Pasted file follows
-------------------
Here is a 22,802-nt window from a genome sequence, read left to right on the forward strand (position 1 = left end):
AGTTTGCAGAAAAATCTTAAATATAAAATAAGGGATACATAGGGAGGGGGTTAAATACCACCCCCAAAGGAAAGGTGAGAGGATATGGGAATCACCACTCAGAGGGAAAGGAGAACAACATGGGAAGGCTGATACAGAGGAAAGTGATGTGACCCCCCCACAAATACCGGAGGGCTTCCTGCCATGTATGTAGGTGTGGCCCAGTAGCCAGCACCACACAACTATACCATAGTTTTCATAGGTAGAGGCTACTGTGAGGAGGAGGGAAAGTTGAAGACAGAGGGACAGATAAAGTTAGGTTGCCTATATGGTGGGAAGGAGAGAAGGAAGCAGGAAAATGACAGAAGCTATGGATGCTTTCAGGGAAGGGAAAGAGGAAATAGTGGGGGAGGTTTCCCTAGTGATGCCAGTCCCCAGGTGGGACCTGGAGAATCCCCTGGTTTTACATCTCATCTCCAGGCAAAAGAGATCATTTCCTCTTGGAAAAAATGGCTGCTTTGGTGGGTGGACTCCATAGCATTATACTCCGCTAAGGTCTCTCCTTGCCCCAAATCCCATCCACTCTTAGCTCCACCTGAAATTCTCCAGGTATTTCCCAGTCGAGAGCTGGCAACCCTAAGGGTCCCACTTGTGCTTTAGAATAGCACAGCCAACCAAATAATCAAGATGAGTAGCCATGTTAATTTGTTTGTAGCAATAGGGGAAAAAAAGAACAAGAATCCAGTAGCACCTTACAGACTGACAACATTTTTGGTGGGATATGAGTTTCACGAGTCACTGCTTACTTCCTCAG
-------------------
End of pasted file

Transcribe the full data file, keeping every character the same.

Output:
Here is a 22,802-nt window from a genome sequence, read left to right on the forward strand (position 1 = left end):
AGTTTGCAGAAAAATCTTAAATATAAAATAAGGGATACATAGGGAGGGGGTTAAATACCACCCCCAAAGGAAAGGTGAGAGGATATGGGAATCACCACTCAGAGGGAAAGGAGAACAACATGGGAAGGCTGATACAGAGGAAAGTGATGTGACCCCCCCACAAATACCGGAGGGCTTCCTGCCATGTATGTAGGTGTGGCCCAGTAGCCAGCACCACACAACTATACCATAGTTTTCATAGGTAGAGGCTACTGTGAGGAGGAGGGAAAGTTGAAGACAGAGGGACAGATAAAGTTAGGTTGCCTATATGGTGGGAAGGAGAGAAGGAAGCAGGAAAATGACAGAAGCTATGGATGCTTTCAGGGAAGGGAAAGAGGAAATAGTGGGGGAGGTTTCCCTAGTGATGCCAGTCCCCAGGTGGGACCTGGAGAATCCCCTGGTTTTACATCTCATCTCCAGGCAAAAGAGATCATTTCCTCTTGGAAAAAATGGCTGCTTTGGTGGGTGGACTCCATAGCATTATACTCCGCTAAGGTCTCTCCTTGCCCCAAATCCCATCCACTCTTAGCTCCACCTGAAATTCTCCAGGTATTTCCCAGTCGAGAGCTGGCAACCCTAAGGGTCCCACTTGTGCTTTAGAATAGCACAGCCAACCAAATAATCAAGATGAGTAGCCATGTTAATTTGTTTGTAGCAATAGGGGAAAAAAAGAACAAGAATCCAGTAGCACCTTACAGACTGACAACATTTTTGGTGGGATATGAGTTTCACGAGTCACTGCTTACTTCCTCAG